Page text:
SIMILAR EXAMPLES RECORDED IN THE 18TH CENTURY
A table of this form is mentioned after 1763 in the marriage contract drawn up between the Prince de Beauvau and his future wife. Belonging to the latter, it was estimated at 576 livres and was still in her possession in 1793.
The 1767 inventory of the collection of M. de Courteille records
no. 202 une chiffonnière de bois peint et vernie en bleu garnie d'un tiroir avec son dessus. La tablette du milieu de porcelaine de Sèvres peint à cartouche doré représentant un paysage orné de cuivre doré.
Déjeuners Courteille, named after one of the Sèvres manufactory's protectors, were produced from 1758. The first tray sold separately, that is to say without handles, is recorded in July 1760 among purchases by the dealer Simon-Philippe Poirier. Five were sold in the final semester of 1760, four of which had green ground decoration and one with mosaic decoration at a cost of 168 livres. Two trays were sold to Poirier in 1761, one of which had mosaic decoration and un plateau Courteille ou de chiffonnière for 300 livres. In 1762, three trays were sold, including one for 168 livres, one for 216 and another for 300 livres. In 1764, three more sold for 360 livres each and two for 432 livres each. Sales ended after 1764 when the last such tray was sold for 360 livres to Poirier.
Among these fourteen tray tops purchased by Poirier, the top of this table may be identified with that sold in the final semester of 1761.
These fourteen tops were used either singly or in pairs on each table. The Princesse de Beauvau's table had only one porcelain top, as did the duchesse de Mazarin's, whereas M. de Courteille's blue-painted table had two.
TABLES WITH COURTEILLE TRAY TOPS
Known as tables en chiffonnière in the 18th century because ladies used them pour le dépôt de leurs ouvrages, ce type de table dérive des tables en cabaret were invented at the end of the 17th century after the visit of the Siamese ambassador to France, who brought with him the new fashion for tea and coffee. The tops, most often painted in Paris, stood on stands which were unusually gilt, lacquered or decorated with marquetry. In 1748, the dealer Lazare Duvaux sold Boucher de Saint Martin:
Une table de vernis en vert et fleurs garnie en velours et cornets argenté avec un cabaret aussi verni, quatre tasses et soucoupe, pot à sucre et théière de Saxe fond vert à fleurs naturelles.
It would appear that the first table mounted with a Sèvres porcelain plaque was produced in 1752. In late October 1752, une table en cinq pièces is mentionned in the inventories. Five pieces for a top d'une table pour le turc were fired in February 1754. The top was delivered to M. Aulagnier for 1200 livres: une table en cinq morceaux bleu céleste fleurs 1,200 livres. This top is now in a Parisian private collection.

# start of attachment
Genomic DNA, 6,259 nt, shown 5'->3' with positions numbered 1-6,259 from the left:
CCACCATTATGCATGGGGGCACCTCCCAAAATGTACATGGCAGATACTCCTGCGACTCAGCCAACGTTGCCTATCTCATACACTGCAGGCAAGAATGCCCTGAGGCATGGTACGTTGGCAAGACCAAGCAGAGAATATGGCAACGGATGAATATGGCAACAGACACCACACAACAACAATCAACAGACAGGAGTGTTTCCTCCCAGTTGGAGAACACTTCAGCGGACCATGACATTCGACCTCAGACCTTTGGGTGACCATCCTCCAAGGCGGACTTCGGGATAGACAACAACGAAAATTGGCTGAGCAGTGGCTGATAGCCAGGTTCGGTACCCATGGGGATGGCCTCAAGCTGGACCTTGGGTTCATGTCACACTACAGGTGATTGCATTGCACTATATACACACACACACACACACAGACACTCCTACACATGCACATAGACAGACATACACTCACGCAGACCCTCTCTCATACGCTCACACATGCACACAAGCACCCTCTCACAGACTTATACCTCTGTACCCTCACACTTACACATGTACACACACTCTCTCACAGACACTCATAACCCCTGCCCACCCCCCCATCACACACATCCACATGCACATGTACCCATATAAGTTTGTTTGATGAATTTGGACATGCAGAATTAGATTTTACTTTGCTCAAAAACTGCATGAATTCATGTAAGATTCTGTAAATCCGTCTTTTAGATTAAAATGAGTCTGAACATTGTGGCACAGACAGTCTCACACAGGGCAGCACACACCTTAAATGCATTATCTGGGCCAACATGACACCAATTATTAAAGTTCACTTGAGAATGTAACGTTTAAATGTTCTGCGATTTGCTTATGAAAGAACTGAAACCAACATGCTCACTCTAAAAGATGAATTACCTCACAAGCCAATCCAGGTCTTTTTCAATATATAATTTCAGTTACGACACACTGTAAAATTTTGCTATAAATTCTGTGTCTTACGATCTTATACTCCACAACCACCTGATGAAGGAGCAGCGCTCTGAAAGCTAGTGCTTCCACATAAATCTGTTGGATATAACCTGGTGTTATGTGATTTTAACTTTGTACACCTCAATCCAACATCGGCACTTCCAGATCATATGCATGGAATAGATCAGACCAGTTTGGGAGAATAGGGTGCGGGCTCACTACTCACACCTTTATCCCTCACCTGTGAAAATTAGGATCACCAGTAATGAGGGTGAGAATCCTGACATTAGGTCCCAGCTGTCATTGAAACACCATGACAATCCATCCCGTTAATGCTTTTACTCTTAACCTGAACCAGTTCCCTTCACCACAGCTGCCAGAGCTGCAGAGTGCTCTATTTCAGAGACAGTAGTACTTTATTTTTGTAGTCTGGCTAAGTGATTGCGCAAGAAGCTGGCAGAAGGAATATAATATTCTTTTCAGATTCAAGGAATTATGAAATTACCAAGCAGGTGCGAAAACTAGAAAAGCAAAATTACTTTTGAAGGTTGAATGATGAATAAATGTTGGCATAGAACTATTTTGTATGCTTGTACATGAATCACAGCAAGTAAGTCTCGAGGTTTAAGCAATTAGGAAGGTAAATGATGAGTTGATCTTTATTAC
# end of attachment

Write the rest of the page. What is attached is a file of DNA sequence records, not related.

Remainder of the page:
Tables with Courteille tops were used as trays for cups and teapots. Simon-Philippe Poirier was the first to come up with the idea of combining a porcelain Courteille tray minus the handles with a painted or lacquered table, the porcelain being less susceptible to damage from both heat and incidental damage from use.
Bernard II Van Risen Burgh, the son of a cabinet-maker best known for his production of longcase clocks, was born in Paris at the end of the 17th century. BVRB was already a maître by 1730 when he married the daughter of a Parisian wood merchant. Recorded in the rue Saint Nicolas in 1756 and in the rue de Charenton in 1764, this ébéniste, justifiably famous in his lifetime, died poor in 1766, a year and a half after his retirement.
THE PAINTER ARMAND L'AÎNÉ
Although bird painting accompanied by the painter's mark of a crescent was traditionally given to Ledoux, archival research by Bernard Dragesco has identified it to be the work of the painter Louis-Denis Armand L'Aîné. Armand, who joined the Vincennes manufactory after 1745, was primarily a bird painter and was ranked as exceptional by the manufactory. In 1761, he received the considerable sum of 2400 livres in salary and bonus. His mark was the crescent.